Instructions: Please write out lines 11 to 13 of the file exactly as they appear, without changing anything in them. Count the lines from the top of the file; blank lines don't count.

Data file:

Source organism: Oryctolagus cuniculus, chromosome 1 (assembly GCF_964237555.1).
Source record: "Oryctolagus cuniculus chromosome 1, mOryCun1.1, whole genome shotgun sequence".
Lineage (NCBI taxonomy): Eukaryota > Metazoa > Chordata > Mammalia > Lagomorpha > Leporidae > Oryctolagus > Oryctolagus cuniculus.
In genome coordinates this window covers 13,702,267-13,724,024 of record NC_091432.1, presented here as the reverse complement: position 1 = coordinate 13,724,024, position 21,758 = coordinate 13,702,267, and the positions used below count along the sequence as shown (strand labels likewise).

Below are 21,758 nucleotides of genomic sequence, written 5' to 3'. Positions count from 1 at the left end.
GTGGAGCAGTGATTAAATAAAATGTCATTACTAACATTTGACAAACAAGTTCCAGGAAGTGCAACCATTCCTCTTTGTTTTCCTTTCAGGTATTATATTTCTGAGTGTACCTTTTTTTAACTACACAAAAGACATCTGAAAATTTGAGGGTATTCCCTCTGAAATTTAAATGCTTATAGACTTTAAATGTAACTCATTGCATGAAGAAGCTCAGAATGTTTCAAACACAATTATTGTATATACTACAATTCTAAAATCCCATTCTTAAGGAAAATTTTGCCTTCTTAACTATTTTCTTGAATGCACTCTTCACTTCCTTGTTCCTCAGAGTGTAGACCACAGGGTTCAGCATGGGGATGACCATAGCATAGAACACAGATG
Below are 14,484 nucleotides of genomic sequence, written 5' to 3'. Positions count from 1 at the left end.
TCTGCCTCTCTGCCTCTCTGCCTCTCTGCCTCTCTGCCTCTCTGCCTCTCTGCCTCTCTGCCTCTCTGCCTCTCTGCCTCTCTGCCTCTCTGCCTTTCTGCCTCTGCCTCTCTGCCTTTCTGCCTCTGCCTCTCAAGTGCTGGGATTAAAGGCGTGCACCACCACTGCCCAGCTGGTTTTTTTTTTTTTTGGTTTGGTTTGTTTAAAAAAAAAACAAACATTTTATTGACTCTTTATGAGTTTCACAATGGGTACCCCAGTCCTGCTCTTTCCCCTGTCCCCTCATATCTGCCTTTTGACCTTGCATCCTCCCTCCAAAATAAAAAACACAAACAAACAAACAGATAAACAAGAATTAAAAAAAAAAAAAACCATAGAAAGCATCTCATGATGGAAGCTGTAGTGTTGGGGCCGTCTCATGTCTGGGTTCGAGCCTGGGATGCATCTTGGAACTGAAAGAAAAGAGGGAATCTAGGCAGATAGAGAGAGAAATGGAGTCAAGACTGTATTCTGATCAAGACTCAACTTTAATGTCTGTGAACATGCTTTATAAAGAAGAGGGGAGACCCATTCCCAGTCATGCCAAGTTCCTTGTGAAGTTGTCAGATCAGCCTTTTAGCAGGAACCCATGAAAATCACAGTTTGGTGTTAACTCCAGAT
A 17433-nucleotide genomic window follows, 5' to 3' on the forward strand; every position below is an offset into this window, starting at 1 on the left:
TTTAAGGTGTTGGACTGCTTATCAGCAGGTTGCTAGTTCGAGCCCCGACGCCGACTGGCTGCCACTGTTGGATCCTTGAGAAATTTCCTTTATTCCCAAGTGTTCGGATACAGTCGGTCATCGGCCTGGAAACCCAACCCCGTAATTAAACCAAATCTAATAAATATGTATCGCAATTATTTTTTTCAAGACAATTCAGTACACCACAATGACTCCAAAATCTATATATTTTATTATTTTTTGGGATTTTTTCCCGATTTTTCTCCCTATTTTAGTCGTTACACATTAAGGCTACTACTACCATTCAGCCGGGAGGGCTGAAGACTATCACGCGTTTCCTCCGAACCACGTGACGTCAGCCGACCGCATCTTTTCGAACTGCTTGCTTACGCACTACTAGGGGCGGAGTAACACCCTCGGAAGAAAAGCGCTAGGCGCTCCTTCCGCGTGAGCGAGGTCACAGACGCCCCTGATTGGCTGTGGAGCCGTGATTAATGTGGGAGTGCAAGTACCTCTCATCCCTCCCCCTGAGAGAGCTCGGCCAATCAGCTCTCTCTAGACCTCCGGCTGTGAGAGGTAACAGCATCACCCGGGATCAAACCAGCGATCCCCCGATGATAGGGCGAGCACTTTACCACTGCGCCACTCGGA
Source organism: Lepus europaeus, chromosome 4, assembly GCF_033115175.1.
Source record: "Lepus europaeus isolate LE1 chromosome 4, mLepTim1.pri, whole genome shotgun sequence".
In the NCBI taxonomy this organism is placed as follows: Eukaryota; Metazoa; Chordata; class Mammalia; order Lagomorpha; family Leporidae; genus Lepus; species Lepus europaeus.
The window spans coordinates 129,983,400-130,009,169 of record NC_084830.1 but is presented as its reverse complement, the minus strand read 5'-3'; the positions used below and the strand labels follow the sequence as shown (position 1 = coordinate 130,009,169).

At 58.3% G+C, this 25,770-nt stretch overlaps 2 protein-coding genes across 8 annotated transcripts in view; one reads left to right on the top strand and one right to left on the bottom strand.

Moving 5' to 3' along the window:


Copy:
Source organism: Lepus europaeus, chromosome 4, assembly GCF_033115175.1.
Source record: "Lepus europaeus isolate LE1 chromosome 4, mLepTim1.pri, whole genome shotgun sequence".
In the NCBI taxonomy this organism is placed as follows: Eukaryota; Metazoa; Chordata; class Mammalia; order Lagomorpha; family Leporidae; genus Lepus; species Lepus europaeus.